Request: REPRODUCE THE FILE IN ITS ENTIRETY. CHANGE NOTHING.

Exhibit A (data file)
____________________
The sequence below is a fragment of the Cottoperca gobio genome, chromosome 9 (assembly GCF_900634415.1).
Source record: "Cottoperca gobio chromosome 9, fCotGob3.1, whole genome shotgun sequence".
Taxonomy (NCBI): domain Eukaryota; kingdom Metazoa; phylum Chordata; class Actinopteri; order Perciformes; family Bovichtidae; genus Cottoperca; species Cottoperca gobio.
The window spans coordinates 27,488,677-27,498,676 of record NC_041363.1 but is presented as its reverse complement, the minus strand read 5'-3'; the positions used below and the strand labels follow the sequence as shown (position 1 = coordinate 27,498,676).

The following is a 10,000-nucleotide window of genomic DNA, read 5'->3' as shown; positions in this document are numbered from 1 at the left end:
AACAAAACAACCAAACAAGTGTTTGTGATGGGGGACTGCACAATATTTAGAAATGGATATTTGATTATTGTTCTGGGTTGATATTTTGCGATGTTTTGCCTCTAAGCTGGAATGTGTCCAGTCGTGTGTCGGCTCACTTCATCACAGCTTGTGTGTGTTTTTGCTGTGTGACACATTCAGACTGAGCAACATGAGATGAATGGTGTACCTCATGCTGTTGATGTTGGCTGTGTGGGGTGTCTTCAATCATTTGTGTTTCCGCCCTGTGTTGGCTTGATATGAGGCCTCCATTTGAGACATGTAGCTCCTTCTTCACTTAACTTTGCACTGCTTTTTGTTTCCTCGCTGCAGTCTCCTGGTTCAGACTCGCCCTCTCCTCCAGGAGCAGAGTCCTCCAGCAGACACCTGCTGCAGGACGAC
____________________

The sequence below is a fragment of the Cottoperca gobio genome, chromosome 9 (assembly GCF_900634415.1).
Source record: "Cottoperca gobio chromosome 9, fCotGob3.1, whole genome shotgun sequence".
Taxonomy (NCBI): domain Eukaryota; kingdom Metazoa; phylum Chordata; class Actinopteri; order Perciformes; family Bovichtidae; genus Cottoperca; species Cottoperca gobio.
The window spans coordinates 27,488,677-27,498,676 of record NC_041363.1 but is presented as its reverse complement, the minus strand read 5'-3'; the positions used below and the strand labels follow the sequence as shown (position 1 = coordinate 27,498,676).

The following is a 10,000-nucleotide window of genomic DNA, read 5'->3' as shown; positions in this document are numbered from 1 at the left end:
AACAAAACAACCAAACAAGTGTTTGTGATGGGGGACTGCACAATATTTAGAAATGGATATTTGATTATTGTTCTGGGTTGATATTTTGCGATGTTTTGCCTCTAAGCTGGAATGTGTCCAGTCGTGTGTCGGCTCACTTCATCACAGCTTGTGTGTGTTTTTGCTGTGTGACACATTCAGACTGAGCAACATGAGATGAATGGTGTACCTCATGCTGTTGATGTTGGCTGTGTGGGGTGTCTTCAATCATTTGTGTTTCCGCCCTGTGTTGGCTTGATATGAGGCCTCCATTTGAGACATGTAGCTCCTTCTTCACTTAACTTTGCACTGCTTTTTGTTTCCTCGCTGCAGTCTCCTGGTTCAGACTCGCCCTCTCCTCCAGGAGCAGAGTCCTCCAGCAGACACCTGCTGCAGGACGAC